I’ve been referring to this tweet from last November so often lately that I thought I might as well just post it here on Copernican Shift. Politics aside — and if you follow me you should have a pretty good idea of my politics — this is an amazing modern marketing story which leverages the targeting capabilities of Facebook to micro-target on a demographic, psychographic, and geographic basis. Jared Kushner built a Social Command Center which is roughly equivalent to what I run at Microsoft, but used it exclusively for post amplification and fundraising (not reactive engagements, which is how we’re oriented).
— Grad Conn (@gradconn) November 25, 2016
Kushner built a real-time optimization engine for Facebook dark posts with 100K variants designed to depress Democrat turnout and encourage Republican voting. It’s like John Caples on steroids — instead of a split-run or a 17-way split-run (the peak of Caples split-run operation), this was a 100K-ad split-run. Holy freaking moly … this is what I’ve been talking about for years. I copied this approach to fill the seats for Chick Flick the Musical, with a roughly similar ad matrix, and it worked like a dream.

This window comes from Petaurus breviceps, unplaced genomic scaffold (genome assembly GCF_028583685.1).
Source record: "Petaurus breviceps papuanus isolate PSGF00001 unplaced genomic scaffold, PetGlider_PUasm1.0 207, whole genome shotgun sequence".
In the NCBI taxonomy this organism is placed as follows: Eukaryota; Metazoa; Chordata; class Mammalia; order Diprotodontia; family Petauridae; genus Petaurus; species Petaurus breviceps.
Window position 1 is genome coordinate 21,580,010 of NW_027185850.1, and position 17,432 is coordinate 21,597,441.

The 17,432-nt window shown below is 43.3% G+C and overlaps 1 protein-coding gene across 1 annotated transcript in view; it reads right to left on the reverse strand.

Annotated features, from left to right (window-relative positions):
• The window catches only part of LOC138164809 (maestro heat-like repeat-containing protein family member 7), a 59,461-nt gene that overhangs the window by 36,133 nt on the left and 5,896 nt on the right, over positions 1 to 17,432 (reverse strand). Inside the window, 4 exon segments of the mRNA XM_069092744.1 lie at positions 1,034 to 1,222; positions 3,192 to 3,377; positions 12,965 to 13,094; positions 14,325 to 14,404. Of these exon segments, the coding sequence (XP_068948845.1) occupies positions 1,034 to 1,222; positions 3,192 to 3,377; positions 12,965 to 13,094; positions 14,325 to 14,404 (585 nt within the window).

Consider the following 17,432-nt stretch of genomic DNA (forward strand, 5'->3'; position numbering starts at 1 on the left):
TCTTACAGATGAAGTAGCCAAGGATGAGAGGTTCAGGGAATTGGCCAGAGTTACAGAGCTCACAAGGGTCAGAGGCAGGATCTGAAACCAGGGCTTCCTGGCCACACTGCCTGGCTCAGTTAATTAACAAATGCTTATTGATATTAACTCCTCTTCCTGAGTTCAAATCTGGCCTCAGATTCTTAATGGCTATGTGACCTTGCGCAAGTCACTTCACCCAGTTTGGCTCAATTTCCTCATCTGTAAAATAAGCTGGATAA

By June the GOP nomination secured, Kushner took over all data-driven efforts. Within three weeks, in a nondescript building outside San Antonio, he had built what would become a 100-person data hub designed to unify fundraising, messaging and targeting. Run by Brad Parscale, who had previously built small websites for the Trump Organization, this secret back office would drive every strategic decision during the final months of the campaign. “Our best people were mostly the ones who volunteered for me pro bono,” Kushner says. “People from the business world, people from nontraditional backgrounds.”
Kushner structured the operation with a focus on maximizing the return for every dollar spent. “We played Moneyball, asking ourselves which states will get the best ROI for the electoral vote,” Kushner says. “I asked, How can we get Trump’s message to that consumer for the least amount of cost?” FEC filings through mid-October indicate the Trump campaign spent roughly half as much as the Clinton campaign did.